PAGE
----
The freeholder boards, must, not later than 90 days after the beginning of the budget year, transmit to the county board of taxation a statement of the total amount appropriated and to be raised for current expenses, and must apportion the tax among the taxing districts. N.J.S.A. 54:4-42.

R.S. 54:4-46 commands the county tax board to meet annually for the purpose of "examining, revising and correcting the tax lisits and duplicates," and authorizes the board to compel assessors to prepare corrected tax lists and duplicates. N.J.S.A. 54:4-47 requires it to revise, correct and equalize the assessed value of all property in the respective taxing districts. The board is directed next to "enter all changes or additions on the various tax lists and duplicates" and to

[104 NJSuper Page 320]

"fix and adjust the amount of State school, State and county tax to be levied in each taxing district in the county in proportion to the respective values thereof, * * * cause each assessor to enter in appropriate columns upon the tax lists and duplicates for his respective taxing district the net corrected value assessed to each person for both real and personal property, * * * and to extend on the duplicates, (a) the amount of tax computed on each assessment at that rate * * *." N.J.S.A. 54:4-48.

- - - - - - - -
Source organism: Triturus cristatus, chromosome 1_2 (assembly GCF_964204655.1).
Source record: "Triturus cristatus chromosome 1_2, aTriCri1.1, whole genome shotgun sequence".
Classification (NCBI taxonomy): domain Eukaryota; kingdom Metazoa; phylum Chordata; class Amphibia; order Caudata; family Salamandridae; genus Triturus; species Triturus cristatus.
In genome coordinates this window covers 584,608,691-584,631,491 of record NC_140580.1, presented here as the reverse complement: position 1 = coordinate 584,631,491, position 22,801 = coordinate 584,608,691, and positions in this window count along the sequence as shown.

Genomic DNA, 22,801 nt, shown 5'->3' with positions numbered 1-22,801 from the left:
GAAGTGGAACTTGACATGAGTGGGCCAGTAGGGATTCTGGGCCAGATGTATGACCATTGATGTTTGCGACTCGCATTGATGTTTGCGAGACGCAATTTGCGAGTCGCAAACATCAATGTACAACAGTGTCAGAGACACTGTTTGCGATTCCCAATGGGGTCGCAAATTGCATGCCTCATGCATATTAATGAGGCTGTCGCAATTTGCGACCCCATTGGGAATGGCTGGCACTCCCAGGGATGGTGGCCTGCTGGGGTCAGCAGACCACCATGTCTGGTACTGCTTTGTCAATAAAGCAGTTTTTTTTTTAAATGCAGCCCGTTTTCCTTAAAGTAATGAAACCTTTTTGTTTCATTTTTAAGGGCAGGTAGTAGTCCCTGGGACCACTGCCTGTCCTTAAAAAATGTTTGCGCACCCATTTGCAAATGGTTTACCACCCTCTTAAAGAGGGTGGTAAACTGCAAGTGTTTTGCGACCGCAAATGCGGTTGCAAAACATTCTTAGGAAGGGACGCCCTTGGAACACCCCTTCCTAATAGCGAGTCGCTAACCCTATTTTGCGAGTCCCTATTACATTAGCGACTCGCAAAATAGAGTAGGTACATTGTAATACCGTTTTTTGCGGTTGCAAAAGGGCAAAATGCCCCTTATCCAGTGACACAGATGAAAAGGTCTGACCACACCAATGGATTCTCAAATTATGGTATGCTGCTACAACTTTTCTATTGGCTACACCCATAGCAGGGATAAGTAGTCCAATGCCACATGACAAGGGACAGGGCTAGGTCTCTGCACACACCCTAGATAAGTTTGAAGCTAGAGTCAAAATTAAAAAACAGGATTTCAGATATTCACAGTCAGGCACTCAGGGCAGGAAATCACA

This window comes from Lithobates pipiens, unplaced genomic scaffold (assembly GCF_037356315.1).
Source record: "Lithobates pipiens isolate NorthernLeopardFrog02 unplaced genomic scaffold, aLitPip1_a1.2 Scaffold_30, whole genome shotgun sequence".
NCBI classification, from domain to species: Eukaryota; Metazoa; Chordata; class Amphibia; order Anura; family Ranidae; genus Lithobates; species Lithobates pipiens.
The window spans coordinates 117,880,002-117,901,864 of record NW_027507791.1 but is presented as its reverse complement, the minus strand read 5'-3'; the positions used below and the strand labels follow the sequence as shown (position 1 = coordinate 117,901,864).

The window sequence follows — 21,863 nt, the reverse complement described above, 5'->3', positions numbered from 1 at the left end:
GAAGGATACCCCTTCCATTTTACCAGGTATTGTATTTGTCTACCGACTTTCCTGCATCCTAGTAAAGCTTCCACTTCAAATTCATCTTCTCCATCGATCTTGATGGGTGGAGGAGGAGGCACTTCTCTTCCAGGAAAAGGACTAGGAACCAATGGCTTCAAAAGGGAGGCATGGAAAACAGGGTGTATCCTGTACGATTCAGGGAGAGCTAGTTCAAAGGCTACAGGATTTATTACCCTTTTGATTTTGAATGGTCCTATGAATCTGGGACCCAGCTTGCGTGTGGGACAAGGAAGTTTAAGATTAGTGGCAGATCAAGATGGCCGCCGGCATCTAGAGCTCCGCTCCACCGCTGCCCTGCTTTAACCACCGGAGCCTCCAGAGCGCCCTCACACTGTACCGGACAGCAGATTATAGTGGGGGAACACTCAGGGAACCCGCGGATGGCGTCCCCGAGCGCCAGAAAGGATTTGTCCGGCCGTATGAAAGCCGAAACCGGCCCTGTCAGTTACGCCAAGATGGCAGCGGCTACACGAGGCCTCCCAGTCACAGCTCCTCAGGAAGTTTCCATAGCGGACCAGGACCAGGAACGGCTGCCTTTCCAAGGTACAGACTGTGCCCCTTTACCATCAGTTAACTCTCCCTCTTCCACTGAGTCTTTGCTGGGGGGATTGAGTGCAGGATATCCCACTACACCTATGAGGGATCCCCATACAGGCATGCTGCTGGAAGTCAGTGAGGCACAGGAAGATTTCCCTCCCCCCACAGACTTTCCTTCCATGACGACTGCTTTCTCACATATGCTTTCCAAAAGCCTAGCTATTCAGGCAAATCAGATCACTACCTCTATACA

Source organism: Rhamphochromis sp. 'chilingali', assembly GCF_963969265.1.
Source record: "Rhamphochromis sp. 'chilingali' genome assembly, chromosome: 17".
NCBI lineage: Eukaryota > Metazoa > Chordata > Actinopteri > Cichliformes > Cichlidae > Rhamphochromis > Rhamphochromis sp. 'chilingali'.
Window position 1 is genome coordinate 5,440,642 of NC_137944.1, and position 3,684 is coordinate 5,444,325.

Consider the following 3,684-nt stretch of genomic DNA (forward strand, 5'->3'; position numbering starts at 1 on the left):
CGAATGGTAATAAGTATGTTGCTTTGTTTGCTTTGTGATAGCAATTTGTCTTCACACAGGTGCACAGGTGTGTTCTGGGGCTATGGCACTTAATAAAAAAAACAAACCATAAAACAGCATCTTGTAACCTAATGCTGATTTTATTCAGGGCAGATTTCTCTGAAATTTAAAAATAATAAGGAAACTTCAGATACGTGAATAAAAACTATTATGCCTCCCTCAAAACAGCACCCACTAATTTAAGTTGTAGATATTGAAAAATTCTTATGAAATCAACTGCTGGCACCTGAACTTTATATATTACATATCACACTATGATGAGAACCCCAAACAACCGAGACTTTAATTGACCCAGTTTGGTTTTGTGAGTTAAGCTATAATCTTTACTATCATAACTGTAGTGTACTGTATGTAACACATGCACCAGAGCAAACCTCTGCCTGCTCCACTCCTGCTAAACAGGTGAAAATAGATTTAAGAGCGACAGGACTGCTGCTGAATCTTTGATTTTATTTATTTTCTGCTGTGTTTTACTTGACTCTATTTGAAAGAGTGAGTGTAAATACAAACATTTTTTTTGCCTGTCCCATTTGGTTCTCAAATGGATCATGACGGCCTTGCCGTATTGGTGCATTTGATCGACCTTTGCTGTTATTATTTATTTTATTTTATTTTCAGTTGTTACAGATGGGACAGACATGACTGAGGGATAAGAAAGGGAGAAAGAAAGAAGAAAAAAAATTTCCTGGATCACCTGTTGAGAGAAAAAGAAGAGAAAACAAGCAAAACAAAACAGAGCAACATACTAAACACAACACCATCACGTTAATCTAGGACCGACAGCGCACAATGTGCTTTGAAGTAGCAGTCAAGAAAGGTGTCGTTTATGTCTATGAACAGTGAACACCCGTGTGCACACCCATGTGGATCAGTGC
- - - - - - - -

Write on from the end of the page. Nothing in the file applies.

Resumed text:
Under N.J.S.A. 54:4-53 the county board is given authority to make adjustment by debit or credit in the following year "upon proof of the discovery of a clerical error in the reported ratables of a taxing district," after the amounts to be raised for various purposes have been apportioned for a given year.

Immediately following the provision upon which plaintiff relies appears the following provision, directing the county board, on or before May 1 of each year, to